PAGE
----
Editing a novel demands tact and delicacy at the best of times, but the process of creating my annotated and illustrated edition of Jane Austen's Emma was both a daunting and a thrilling one. Daunting because, as Henry James once tartly noted, Austen often inspires her champions to defend her as if she were a personal acquaintance, thereby making any shortcomings from an editor seem like personal insults to the dead as well as scholarly slips. Daunting, too, because a novel that had worked its way so deeply into the popular consciousness without any help from me might well seem not to need any interference from editorial middlemen. Could editing and annotating a novel as popular and well-known as Emma ever be proofed against the charge of teaching one's grandmother to suck eggs? (Extremely soft-boiled eggs, if Emma Woodhouse's father had anything to do with it.)
Then again, part of the thrill lay in my discovering new facets of Emma on every rereading, things that I hadn't been aware that the novel was saying, glancing at, or knowingly avoiding. If Austen's writing might seem light on overt references to the grand historical narratives of her time, it doesn't mean that she was either ignorant or dismissive of them; rather, Emma sketches an alternative model of what it means to live in history, by offering a wealth of little details that connote much larger complexes of social, economic, and emotional exchange. The choice of one cheese, card-game, or piano over another often carries great weight in the novel, but Austen could have some confidence that her original readers would 'get' those glancing references without her having to spell them out, whereas we might now need exactly the kind of clarification that footnotes can provide - not an aggressive, interpretative corralling, but a laying open of possible contexts, with which a reader can do as much or as little as she or he desires.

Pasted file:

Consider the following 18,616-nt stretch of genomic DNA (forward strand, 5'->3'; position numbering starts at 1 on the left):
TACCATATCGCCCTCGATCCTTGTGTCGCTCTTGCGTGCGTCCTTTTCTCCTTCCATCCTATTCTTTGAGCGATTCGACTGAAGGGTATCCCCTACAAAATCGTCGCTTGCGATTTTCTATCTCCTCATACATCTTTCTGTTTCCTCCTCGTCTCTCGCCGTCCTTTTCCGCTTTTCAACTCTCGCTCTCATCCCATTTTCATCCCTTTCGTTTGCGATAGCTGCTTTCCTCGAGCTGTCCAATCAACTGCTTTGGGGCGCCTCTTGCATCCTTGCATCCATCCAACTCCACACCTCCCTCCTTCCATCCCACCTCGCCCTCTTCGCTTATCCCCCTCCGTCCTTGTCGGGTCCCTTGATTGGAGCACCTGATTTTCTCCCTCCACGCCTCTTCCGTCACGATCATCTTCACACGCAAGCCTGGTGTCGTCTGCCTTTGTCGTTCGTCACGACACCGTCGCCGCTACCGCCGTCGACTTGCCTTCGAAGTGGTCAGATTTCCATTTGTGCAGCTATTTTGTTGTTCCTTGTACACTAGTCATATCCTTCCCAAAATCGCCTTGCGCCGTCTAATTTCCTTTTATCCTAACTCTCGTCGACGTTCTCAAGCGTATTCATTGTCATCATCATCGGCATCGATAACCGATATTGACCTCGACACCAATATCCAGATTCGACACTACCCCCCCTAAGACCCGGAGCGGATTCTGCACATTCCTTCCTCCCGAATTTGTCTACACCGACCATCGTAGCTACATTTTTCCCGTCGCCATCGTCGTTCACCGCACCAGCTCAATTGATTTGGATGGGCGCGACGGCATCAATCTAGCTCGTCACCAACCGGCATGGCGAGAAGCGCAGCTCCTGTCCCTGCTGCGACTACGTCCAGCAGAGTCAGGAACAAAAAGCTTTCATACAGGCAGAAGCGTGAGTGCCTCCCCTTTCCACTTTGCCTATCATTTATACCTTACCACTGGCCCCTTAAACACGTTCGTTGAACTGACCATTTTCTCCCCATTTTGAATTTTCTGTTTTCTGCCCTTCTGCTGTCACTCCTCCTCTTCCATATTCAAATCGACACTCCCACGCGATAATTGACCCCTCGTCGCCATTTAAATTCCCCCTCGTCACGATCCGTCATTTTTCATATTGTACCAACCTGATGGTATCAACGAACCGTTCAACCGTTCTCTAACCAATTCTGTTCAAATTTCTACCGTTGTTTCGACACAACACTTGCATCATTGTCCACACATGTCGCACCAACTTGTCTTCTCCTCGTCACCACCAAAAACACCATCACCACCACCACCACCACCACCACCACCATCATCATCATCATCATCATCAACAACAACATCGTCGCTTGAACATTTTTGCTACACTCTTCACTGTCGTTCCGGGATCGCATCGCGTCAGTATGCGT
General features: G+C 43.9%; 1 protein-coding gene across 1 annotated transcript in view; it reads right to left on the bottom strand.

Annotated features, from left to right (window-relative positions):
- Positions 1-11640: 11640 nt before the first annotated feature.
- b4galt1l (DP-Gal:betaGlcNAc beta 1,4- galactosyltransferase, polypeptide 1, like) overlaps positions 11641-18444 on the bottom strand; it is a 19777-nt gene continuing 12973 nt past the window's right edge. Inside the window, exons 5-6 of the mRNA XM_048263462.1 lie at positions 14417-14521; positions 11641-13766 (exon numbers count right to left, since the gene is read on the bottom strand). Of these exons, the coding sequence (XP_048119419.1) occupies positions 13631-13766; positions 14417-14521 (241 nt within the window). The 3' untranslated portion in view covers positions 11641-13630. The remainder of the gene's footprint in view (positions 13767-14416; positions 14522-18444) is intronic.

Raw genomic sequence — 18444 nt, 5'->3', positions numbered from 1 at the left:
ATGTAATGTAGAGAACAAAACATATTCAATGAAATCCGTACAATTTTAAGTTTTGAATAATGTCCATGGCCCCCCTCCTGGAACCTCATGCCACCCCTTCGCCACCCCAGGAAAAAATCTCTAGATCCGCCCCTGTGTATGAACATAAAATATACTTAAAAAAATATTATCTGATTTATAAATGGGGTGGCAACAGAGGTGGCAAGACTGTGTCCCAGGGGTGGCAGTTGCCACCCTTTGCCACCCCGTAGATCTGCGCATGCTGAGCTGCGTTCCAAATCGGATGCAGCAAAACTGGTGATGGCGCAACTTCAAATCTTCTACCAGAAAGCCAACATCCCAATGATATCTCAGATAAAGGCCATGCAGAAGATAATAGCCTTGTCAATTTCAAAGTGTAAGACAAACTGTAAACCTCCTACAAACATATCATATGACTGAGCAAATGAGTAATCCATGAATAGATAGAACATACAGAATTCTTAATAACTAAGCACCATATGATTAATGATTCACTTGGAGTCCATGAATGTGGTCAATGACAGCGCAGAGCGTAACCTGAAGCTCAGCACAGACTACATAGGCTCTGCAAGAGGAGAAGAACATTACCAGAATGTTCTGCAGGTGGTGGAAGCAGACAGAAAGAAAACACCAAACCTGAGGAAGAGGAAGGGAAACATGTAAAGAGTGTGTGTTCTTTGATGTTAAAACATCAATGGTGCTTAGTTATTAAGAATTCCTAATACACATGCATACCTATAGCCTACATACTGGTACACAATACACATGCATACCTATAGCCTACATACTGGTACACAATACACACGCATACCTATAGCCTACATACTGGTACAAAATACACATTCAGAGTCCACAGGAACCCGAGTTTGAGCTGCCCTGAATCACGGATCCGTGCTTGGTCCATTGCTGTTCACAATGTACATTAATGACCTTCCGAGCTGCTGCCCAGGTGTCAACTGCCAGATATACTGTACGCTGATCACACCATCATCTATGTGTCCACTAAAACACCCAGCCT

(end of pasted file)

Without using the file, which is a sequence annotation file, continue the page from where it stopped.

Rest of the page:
Choosing images for the novel also served to sharpen my awareness of the larger social world that Emma's glances and feints conjure up. The following images show some of the aspects of Emma Woodhouse's world that I most wanted others to share:
Bharat Tandon is the editor of Emma: An Annotated Edition [Harvard University Press, $35.00].